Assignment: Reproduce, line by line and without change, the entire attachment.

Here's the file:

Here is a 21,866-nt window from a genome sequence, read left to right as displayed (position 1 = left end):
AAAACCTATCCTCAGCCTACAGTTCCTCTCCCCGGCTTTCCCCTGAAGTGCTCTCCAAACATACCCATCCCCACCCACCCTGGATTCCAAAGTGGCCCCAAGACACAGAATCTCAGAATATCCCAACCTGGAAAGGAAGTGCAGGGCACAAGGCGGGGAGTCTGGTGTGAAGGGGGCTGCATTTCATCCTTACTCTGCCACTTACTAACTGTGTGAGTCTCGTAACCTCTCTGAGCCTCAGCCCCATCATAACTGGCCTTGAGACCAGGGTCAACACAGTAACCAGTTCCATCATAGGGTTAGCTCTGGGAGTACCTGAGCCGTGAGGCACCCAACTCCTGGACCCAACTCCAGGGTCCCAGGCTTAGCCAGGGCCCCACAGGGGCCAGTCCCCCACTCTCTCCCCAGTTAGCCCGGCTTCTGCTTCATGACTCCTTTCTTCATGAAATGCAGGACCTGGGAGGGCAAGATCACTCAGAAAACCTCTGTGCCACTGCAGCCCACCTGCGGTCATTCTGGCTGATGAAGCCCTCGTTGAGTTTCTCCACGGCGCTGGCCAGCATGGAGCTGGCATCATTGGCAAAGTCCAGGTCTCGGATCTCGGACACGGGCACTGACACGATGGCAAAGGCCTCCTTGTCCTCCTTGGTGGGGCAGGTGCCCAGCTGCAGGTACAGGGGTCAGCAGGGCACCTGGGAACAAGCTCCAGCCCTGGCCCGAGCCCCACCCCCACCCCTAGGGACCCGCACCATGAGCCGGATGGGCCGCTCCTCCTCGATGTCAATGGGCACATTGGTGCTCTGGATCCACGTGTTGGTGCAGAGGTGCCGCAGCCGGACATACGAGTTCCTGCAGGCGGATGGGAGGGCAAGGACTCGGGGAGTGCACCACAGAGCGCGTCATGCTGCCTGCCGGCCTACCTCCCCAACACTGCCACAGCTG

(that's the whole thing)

Here is a 21,866-nt window from a genome sequence, read left to right as displayed (position 1 = left end):
AAAACCTATCCTCAGCCTACAGTTCCTCTCCCCGGCTTTCCCCTGAAGTGCTCTCCAAACATACCCATCCCCACCCACCCTGGATTCCAAAGTGGCCCCAAGACACAGAATCTCAGAATATCCCAACCTGGAAAGGAAGTGCAGGGCACAAGGCGGGGAGTCTGGTGTGAAGGGGGCTGCATTTCATCCTTACTCTGCCACTTACTAACTGTGTGAGTCTCGTAACCTCTCTGAGCCTCAGCCCCATCATAACTGGCCTTGAGACCAGGGTCAACACAGTAACCAGTTCCATCATAGGGTTAGCTCTGGGAGTACCTGAGCCGTGAGGCACCCAACTCCTGGACCCAACTCCAGGGTCCCAGGCTTAGCCAGGGCCCCACAGGGGCCAGTCCCCCACTCTCTCCCCAGTTAGCCCGGCTTCTGCTTCATGACTCCTTTCTTCATGAAATGCAGGACCTGGGAGGGCAAGATCACTCAGAAAACCTCTGTGCCACTGCAGCCCACCTGCGGTCATTCTGGCTGATGAAGCCCTCGTTGAGTTTCTCCACGGCGCTGGCCAGCATGGAGCTGGCATCATTGGCAAAGTCCAGGTCTCGGATCTCGGACACGGGCACTGACACGATGGCAAAGGCCTCCTTGTCCTCCTTGGTGGGGCAGGTGCCCAGCTGCAGGTACAGGGGTCAGCAGGGCACCTGGGAACAAGCTCCAGCCCTGGCCCGAGCCCCACCCCCACCCCTAGGGACCCGCACCATGAGCCGGATGGGCCGCTCCTCCTCGATGTCAATGGGCACATTGGTGCTCTGGATCCACGTGTTGGTGCAGAGGTGCCGCAGCCGGACATACGAGTTCCTGCAGGCGGATGGGAGGGCAAGGACTCGGGGAGTGCACCACAGAGCGCGTCATGCTGCCTGCCGGCCTACCTCCCCAACACTGCCACAGCTG